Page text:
Streep, incidentally, was on the December 2010 cover of Vogue, so whatever feelings her performance engendered were not hard.
“It was entertainment,” Wintour said of the film, telling 60 Minutes in 2009, “It was not a true rendition of what happens within this magazine.”
But considering how much Streep put into conjuring this larger-than-life character, you can imagine how hard the Anna Wintour had to work to ascend to her real-life role running the 131-year-old institution that is Vogue (duties she’s juggled since 2020 with being Global Chief Content Officer of publisher Condé Nast, as well as artistic director since 2013).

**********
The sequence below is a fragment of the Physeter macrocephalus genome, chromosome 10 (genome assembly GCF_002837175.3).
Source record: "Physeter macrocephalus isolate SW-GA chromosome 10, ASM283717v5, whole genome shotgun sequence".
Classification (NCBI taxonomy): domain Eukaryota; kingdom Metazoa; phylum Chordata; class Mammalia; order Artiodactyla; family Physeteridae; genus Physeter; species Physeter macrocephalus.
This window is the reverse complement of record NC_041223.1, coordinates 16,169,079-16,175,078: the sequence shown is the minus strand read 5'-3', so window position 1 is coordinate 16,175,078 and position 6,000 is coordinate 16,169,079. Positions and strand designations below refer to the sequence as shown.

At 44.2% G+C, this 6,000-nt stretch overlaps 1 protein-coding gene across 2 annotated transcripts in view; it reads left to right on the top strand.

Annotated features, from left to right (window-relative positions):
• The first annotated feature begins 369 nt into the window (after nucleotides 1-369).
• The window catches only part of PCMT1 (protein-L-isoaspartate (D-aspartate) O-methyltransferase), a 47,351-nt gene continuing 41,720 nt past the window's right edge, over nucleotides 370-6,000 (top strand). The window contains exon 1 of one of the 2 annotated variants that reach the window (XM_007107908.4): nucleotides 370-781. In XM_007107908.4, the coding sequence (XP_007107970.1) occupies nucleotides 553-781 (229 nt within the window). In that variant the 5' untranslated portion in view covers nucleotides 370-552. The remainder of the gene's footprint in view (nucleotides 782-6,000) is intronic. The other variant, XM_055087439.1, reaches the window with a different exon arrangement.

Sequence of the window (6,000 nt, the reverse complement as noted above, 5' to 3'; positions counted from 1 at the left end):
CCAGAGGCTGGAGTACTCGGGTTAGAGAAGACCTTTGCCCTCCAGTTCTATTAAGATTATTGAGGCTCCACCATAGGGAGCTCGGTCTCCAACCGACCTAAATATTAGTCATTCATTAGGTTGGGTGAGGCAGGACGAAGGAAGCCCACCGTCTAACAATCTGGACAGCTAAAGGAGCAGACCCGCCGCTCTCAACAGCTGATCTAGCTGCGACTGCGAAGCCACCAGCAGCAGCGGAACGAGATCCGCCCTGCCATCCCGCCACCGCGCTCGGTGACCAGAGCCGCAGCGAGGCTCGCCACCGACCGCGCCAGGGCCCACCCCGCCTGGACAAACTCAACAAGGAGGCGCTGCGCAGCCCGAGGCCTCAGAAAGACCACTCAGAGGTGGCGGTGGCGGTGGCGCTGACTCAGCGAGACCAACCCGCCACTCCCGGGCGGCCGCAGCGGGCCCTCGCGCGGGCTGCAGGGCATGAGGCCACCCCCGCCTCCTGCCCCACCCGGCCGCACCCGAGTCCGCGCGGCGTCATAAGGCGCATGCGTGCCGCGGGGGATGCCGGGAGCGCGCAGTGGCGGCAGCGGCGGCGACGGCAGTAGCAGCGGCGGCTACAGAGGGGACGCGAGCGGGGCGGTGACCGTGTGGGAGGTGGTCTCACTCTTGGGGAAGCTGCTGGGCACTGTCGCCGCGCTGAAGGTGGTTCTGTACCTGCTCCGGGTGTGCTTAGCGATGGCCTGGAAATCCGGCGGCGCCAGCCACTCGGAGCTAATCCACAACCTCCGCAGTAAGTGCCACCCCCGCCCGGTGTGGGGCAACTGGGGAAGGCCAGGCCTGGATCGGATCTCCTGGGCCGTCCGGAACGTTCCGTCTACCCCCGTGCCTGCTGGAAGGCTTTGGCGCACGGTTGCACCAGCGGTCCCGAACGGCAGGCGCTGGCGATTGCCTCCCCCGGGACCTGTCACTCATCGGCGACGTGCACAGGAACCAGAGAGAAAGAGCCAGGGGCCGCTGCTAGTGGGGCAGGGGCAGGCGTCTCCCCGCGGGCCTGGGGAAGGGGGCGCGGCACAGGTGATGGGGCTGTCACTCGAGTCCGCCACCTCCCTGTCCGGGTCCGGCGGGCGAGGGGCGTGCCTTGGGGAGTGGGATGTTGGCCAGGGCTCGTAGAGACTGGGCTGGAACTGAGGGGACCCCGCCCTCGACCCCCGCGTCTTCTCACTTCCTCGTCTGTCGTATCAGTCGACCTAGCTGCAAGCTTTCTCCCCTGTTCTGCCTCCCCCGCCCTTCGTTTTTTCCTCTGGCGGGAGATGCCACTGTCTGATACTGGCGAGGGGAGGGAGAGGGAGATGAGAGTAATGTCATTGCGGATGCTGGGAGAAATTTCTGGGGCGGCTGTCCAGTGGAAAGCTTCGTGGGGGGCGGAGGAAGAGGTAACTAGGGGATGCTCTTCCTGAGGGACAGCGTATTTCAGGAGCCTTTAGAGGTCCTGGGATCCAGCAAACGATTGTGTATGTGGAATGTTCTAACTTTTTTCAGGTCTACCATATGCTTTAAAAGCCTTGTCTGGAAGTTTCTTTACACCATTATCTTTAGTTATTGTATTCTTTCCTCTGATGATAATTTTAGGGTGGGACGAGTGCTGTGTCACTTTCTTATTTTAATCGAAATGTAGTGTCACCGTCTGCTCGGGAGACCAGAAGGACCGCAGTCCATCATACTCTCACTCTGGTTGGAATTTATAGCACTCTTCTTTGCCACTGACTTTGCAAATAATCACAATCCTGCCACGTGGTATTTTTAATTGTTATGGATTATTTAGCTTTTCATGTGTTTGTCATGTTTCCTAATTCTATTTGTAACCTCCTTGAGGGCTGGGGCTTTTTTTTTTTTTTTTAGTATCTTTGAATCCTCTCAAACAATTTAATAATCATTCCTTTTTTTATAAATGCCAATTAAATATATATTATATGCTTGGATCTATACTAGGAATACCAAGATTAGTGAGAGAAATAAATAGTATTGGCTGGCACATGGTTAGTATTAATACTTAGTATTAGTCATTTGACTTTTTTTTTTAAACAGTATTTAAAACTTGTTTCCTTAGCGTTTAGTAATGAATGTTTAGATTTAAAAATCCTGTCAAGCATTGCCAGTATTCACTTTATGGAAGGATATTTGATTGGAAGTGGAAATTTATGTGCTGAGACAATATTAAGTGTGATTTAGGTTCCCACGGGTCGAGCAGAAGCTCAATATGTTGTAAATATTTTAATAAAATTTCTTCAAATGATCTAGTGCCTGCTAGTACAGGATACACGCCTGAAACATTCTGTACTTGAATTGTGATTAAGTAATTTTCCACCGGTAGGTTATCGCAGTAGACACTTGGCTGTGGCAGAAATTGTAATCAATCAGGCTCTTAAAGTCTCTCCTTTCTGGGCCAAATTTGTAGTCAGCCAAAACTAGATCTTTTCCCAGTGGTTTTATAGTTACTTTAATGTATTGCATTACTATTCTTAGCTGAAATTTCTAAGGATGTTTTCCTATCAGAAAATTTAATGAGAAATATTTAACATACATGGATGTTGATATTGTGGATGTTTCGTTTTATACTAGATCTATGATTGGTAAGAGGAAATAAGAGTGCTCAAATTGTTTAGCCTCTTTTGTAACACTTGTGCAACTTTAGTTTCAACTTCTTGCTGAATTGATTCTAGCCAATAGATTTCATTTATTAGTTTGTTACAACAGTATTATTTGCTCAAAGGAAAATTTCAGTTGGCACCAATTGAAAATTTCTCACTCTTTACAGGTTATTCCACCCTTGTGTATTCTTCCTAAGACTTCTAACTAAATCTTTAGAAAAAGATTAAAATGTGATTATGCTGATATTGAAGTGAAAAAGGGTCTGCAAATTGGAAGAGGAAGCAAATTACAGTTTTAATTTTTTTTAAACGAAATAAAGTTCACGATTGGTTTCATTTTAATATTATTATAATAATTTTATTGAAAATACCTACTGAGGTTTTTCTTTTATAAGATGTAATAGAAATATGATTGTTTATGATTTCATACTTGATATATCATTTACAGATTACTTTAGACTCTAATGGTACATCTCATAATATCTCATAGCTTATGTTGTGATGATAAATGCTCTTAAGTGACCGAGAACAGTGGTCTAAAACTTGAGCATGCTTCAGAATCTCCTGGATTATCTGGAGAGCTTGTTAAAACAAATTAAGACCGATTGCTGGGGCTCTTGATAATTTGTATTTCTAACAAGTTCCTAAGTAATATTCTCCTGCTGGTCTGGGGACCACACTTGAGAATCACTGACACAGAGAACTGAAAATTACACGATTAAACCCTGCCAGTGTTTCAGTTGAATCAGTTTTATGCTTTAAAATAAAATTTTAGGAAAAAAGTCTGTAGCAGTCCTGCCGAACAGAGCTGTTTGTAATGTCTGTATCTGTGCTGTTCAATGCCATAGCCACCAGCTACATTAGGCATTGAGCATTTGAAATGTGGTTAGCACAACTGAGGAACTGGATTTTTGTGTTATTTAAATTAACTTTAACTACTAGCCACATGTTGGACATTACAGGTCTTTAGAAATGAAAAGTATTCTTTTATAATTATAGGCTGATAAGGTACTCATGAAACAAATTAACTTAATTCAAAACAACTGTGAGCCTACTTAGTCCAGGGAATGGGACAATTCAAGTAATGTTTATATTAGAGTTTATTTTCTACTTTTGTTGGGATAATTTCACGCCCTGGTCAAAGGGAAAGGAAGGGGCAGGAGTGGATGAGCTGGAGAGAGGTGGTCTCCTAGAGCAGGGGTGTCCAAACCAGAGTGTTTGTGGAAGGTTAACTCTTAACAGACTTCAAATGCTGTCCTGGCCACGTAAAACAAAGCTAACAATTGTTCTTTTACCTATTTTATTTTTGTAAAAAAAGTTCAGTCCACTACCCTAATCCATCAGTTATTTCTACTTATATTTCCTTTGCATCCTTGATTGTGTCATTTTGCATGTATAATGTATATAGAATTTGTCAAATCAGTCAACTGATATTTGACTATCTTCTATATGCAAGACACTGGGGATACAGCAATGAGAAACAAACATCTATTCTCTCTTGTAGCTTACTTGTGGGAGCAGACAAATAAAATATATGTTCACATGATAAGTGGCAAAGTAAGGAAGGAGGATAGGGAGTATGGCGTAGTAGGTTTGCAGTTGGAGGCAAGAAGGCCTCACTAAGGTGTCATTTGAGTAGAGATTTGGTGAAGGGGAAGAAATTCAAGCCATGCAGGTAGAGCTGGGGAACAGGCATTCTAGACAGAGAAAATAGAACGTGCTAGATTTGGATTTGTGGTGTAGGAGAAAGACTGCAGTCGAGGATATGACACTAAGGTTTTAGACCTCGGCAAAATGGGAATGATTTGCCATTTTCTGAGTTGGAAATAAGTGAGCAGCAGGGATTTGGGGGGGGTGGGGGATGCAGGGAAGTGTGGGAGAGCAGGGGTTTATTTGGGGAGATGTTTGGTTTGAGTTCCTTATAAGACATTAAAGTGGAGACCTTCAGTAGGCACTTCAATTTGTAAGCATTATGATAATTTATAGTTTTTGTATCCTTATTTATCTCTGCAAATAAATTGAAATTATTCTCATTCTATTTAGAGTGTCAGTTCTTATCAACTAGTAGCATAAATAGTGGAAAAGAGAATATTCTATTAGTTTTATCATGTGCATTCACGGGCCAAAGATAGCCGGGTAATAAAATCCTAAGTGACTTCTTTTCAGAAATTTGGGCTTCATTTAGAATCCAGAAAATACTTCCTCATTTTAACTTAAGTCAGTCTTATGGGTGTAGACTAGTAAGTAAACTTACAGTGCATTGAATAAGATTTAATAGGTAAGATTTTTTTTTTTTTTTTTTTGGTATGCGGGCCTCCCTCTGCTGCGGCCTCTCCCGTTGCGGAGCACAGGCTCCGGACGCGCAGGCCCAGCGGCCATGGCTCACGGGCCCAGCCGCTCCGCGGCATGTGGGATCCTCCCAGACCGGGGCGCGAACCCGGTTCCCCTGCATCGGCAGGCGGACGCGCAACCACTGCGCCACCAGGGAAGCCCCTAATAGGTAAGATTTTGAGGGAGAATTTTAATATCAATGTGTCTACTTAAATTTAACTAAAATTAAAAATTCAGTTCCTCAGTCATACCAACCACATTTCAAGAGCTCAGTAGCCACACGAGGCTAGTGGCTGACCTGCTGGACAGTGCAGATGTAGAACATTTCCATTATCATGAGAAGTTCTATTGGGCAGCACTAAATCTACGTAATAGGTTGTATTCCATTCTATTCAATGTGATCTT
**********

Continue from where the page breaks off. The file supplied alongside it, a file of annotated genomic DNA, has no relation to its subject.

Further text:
“I grew up at a time when women still left the dinner table so men could smoke their cigars and talk about the real issues of the day,” she told the Financial Times in an interview published Sept. 22.
No one has ever suggested that Wintour isn’t a tough boss, but people continue to want to be part of the still vibrant and glamorous (if not as much taste-dictating) world that “Nuclear Wintour”—a holdover nickname from her days in charge of British Vogue—has cultivated in her 35 years atop Vogue‘s masthead.